From the Publisher
"This gentle winter tale is perfect for lulling young ones to sleep." Your Big Backyard, National Wildlife Federation children's nature magazine, which selected The Animals' Winter Sleep as its Book-of-the-Month for December 2008
"Captures the wonder of unique animal adaptions in winter in a way that will appeal to young children. The text is . . . rich with real natural history woven in." Teresa Mitchell, education director, Vermont Institute of Natural Science
"Bold brilliant illustrations depict accurate natural history. . . . Young children will discover where 13 familiar animal species sleep. Extra information in the back of the book extends the story and encourages interactions with the illustrations. A must on your bedtime story list! Helen Fey Fischel, associate director of education, Delaware Nature Society
"A perfect read-aloud book for parents to share with little ones just before bedtime. Gentle illustrations in cool, soothing colors show different animals sleeping snugly in their dens, nests, burrows, and lodges." Midwest Book Review
Your Big Backyard Magazine
Selected as the Book-of-the-Month for December 2008. This gentle winter tale is perfect for lulling young ones to sleep.
Midwest Book Review
A perfect read-aloud book for parents to share with little ones just before bedtime. Gentle illustrations in cool, soothing colors show different animals sleeping snugly in their dens, nests, burrows, and lodges.
Children's Literature - Marilyn Courtot
During the cold winter months, some animals are active and some take long sleeps or hibernate. The thirteen animals depicted in this book have a variety of ways of coping with the winter. The active snowshoe hare takes its rest in a hollow log; the porcupine edges itself among some rocks and gets its rest. Skunks snuggle together in an underground den, and beavers live year round in their cozy lodges built above ground but entered through an underwater doorway. Black bears hibernate, and raccoons love hollow trees, while squirrels sleep in leafy nests in the tree, wrapping their long furry tails round their faces for extra warmth. The last spread shows the animals' footprints and various facts about them. While it is interesting, the book might have been even more effective if it had focused only on non-hibernating animals, that is, if it left out the bears, since their sleep is different from the other animals included, all of whom are active in winter. The final page gives the answers to a spread that challenges the reader to find all of the sleeping animals. Reviewer: Marilyn Courtot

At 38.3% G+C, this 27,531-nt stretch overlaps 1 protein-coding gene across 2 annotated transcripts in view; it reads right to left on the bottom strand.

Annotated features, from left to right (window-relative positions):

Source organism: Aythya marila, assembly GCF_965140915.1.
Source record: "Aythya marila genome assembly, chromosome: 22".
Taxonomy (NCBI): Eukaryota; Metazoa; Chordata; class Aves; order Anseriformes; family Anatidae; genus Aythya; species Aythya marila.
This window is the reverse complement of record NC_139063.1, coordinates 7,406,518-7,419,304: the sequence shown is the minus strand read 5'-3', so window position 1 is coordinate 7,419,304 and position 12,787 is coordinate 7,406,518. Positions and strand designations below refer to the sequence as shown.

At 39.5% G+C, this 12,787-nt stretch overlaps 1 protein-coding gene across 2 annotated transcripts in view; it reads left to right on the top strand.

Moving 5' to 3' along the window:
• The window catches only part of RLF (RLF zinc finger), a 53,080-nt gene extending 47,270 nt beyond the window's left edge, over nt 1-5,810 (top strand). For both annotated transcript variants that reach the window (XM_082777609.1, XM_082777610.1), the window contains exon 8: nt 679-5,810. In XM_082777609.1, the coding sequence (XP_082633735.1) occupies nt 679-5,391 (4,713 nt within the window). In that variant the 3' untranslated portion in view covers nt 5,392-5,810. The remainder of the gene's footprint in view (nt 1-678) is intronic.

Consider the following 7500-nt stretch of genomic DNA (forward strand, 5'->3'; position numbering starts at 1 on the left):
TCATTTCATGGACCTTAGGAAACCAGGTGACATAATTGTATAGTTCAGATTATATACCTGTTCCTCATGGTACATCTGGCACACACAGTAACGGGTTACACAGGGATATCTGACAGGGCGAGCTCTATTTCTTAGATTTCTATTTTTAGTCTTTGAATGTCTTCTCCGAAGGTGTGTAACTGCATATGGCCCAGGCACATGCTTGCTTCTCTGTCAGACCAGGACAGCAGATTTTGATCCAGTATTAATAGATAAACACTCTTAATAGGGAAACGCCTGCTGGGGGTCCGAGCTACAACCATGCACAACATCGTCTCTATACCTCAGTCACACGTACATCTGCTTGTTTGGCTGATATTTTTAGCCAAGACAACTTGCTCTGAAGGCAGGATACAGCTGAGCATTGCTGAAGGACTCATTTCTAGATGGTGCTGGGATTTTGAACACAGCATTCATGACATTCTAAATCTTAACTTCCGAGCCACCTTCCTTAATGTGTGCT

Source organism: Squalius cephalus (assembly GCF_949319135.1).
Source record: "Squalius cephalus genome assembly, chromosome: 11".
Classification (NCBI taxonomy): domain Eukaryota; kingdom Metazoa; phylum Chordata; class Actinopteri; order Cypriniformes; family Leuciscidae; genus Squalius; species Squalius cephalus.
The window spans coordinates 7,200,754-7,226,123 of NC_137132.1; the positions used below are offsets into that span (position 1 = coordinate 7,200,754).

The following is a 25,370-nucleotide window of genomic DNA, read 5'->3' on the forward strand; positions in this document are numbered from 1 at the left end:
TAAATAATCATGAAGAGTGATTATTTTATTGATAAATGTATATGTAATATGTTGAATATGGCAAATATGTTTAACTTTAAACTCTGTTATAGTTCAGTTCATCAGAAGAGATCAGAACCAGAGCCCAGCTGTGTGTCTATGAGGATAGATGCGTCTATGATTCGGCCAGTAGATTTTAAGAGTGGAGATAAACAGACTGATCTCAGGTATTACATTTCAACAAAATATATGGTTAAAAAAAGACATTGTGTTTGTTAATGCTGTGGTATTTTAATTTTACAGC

Read an Excerpt
The Animals' Winter Sleep
By Lynda Graham-Barber
Birdsong Books Copyright © 2008 Lynda Graham-Barber
All rights reserved.
Where do the northern animals sleep when it's nose-stinging cold and the snow drifts deep?
Bedded down in the spruce grove, where the howling winds don't blow.
In a hollow log near the old fence row.
Wedged between the rocks, sleeping all alone,
Snug together under a crumbing wall of stone.
In a mud-and-stick lodge, shaped like a dome,
Curled up warm in their boulder cave home.
Inside a dead maple tree, with family all around,
Tail-wrapped, in a tree-top nest, safe from all harm.
Excerpted from The Animals' Winter Sleep by Lynda Graham-Barber. Copyright © 2008 Lynda Graham-Barber. Excerpted by permission of Birdsong Books.
All rights reserved. No part of this excerpt may be reproduced or reprinted without permission in writing from the publisher.
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